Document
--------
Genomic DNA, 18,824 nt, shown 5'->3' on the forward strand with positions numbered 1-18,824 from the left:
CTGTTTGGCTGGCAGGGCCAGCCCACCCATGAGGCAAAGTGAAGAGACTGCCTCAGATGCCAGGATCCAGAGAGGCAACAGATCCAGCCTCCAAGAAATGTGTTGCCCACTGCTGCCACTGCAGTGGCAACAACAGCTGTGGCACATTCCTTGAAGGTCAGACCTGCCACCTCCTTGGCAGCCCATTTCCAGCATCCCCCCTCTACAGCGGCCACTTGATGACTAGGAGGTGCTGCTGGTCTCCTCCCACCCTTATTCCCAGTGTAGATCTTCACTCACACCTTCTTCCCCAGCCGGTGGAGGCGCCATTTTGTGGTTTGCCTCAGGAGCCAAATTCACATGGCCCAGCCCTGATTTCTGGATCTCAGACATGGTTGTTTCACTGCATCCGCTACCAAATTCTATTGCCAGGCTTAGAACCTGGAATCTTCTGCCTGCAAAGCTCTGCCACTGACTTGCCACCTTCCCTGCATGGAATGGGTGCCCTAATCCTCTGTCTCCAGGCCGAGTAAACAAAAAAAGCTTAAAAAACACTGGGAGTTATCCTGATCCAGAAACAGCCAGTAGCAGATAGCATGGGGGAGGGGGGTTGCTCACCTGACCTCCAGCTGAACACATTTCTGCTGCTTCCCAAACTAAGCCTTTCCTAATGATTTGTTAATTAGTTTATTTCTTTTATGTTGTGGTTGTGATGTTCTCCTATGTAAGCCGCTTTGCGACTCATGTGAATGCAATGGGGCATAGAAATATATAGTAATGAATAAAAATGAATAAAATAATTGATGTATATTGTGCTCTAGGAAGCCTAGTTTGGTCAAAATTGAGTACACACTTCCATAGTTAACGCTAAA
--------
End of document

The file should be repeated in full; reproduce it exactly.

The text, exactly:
Genomic DNA, 18,824 nt, shown 5'->3' on the forward strand with positions numbered 1-18,824 from the left:
CTGTTTGGCTGGCAGGGCCAGCCCACCCATGAGGCAAAGTGAAGAGACTGCCTCAGATGCCAGGATCCAGAGAGGCAACAGATCCAGCCTCCAAGAAATGTGTTGCCCACTGCTGCCACTGCAGTGGCAACAACAGCTGTGGCACATTCCTTGAAGGTCAGACCTGCCACCTCCTTGGCAGCCCATTTCCAGCATCCCCCCTCTACAGCGGCCACTTGATGACTAGGAGGTGCTGCTGGTCTCCTCCCACCCTTATTCCCAGTGTAGATCTTCACTCACACCTTCTTCCCCAGCCGGTGGAGGCGCCATTTTGTGGTTTGCCTCAGGAGCCAAATTCACATGGCCCAGCCCTGATTTCTGGATCTCAGACATGGTTGTTTCACTGCATCCGCTACCAAATTCTATTGCCAGGCTTAGAACCTGGAATCTTCTGCCTGCAAAGCTCTGCCACTGACTTGCCACCTTCCCTGCATGGAATGGGTGCCCTAATCCTCTGTCTCCAGGCCGAGTAAACAAAAAAAGCTTAAAAAACACTGGGAGTTATCCTGATCCAGAAACAGCCAGTAGCAGATAGCATGGGGGAGGGGGGTTGCTCACCTGACCTCCAGCTGAACACATTTCTGCTGCTTCCCAAACTAAGCCTTTCCTAATGATTTGTTAATTAGTTTATTTCTTTTATGTTGTGGTTGTGATGTTCTCCTATGTAAGCCGCTTTGCGACTCATGTGAATGCAATGGGGCATAGAAATATATAGTAATGAATAAAAATGAATAAAATAATTGATGTATATTGTGCTCTAGGAAGCCTAGTTTGGTCAAAATTGAGTACACACTTCCATAGTTAACGCTAAA